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of the fire hazard, separate and apart from such increase of hazard as may inhere in a 60-day vacancy per se. Cancellation of the stipulation as to the latter contingency did not abate the operation of the increase of hazard clause as to circumstances actually augmenting the hazard and distinct from the fact of vacancy in itself.
Plaintiffs place further reliance on the provision of the policies which states: "Any loss hereunder shall not reduce the amount of this policy." It is contended that since the first fire was a "loss" under the policy, any attribution of an increase of hazard to the existence of conditions in the property caused by the fire must in effect nullify the clause quoted, contrary to the intent of the parties. This is entirely without substance. The clause relied upon has no relevant relationship whatever to the subject matter of the increased hazard adjudicated by Judge Wick.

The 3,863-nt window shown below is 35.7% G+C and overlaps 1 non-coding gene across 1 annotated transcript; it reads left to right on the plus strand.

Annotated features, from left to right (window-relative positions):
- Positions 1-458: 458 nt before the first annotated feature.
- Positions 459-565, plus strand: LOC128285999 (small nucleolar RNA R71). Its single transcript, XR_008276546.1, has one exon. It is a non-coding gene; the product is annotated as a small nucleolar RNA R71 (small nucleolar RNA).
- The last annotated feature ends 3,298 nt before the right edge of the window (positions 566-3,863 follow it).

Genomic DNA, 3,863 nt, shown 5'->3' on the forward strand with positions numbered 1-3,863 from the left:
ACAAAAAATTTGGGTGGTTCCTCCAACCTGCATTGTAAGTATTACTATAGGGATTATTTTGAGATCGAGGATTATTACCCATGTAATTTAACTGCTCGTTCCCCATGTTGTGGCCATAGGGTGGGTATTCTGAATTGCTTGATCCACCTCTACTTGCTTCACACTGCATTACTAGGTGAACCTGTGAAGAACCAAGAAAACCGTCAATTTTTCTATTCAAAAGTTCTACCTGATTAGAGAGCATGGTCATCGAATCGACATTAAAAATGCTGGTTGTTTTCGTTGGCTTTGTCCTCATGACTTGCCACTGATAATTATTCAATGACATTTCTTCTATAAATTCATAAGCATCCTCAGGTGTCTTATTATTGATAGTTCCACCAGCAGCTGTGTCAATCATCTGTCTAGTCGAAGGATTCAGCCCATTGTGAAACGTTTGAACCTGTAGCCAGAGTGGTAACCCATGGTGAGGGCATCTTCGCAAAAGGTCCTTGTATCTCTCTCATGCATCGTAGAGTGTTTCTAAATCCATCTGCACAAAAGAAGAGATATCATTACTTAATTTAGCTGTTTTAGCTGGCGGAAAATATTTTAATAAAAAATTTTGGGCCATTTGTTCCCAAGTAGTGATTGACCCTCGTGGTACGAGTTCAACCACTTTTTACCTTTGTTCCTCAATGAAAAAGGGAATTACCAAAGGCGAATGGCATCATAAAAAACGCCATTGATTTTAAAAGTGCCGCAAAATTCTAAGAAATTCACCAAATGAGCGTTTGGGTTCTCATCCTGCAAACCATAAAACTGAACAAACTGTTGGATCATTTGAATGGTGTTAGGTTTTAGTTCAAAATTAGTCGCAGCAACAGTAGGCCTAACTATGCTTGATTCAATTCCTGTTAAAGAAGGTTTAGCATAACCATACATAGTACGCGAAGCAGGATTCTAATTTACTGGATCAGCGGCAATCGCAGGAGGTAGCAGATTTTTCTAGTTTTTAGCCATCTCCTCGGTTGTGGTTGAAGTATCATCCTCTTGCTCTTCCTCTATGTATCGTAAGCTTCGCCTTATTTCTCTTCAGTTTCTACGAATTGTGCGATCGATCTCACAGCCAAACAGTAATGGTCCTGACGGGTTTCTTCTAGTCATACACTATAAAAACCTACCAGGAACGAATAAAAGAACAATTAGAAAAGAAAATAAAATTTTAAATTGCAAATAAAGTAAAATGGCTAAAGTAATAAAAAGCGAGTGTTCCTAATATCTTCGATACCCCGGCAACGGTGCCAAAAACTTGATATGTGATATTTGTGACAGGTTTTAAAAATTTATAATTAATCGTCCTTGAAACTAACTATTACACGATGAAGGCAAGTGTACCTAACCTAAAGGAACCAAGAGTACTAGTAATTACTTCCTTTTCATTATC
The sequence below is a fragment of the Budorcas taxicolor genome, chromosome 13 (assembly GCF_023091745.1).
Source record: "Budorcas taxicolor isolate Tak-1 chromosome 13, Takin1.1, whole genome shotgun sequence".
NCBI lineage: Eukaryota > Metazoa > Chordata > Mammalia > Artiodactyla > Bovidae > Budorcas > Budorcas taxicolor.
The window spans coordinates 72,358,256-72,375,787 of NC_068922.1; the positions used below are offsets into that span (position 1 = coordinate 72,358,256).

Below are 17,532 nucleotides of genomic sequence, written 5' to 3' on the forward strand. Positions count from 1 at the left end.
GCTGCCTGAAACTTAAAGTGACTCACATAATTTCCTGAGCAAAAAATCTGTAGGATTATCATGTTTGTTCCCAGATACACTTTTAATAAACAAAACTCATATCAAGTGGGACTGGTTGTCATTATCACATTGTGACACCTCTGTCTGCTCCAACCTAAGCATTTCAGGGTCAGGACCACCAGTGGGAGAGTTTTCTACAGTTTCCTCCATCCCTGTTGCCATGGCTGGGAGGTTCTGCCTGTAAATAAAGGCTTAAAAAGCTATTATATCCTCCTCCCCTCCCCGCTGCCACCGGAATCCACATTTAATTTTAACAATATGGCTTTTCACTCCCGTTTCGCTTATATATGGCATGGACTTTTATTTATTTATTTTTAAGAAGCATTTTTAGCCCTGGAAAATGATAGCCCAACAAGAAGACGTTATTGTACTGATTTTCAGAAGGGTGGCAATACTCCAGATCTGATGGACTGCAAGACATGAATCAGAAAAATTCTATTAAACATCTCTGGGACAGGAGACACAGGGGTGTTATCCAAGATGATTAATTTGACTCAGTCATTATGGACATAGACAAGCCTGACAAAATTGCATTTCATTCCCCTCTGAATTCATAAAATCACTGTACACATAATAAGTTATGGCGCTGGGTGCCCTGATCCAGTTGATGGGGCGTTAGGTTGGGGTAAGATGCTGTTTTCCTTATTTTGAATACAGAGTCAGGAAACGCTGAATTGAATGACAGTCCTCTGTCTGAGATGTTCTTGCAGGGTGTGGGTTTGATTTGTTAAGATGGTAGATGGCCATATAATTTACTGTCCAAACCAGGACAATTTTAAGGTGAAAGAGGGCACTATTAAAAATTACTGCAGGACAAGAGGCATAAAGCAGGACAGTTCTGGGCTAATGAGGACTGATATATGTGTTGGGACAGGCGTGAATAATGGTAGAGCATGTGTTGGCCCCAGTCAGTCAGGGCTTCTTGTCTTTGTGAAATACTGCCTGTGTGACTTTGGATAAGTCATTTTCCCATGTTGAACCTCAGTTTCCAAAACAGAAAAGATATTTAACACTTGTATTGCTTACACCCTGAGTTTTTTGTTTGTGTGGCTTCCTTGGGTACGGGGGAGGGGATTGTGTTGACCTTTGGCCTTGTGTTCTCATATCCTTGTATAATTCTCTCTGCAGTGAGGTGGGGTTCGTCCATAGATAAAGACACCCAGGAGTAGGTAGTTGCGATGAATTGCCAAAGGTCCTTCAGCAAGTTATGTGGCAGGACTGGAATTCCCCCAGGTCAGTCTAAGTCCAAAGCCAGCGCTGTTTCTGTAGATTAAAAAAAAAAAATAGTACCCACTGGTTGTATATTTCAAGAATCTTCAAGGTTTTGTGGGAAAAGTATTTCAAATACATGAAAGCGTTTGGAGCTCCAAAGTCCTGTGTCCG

Next plaintiffs argue that the alleged failure to board up the property and remove debris has legal significance only to the extent that it may be considered a violation of the policy provision to the effect that:
"This Company shall not be liable for loss by fire * * * caused, directly or indirectly, by * * * (i) neglect of the insured to use all reasonable means to save and preserve the property at or after a loss * * *."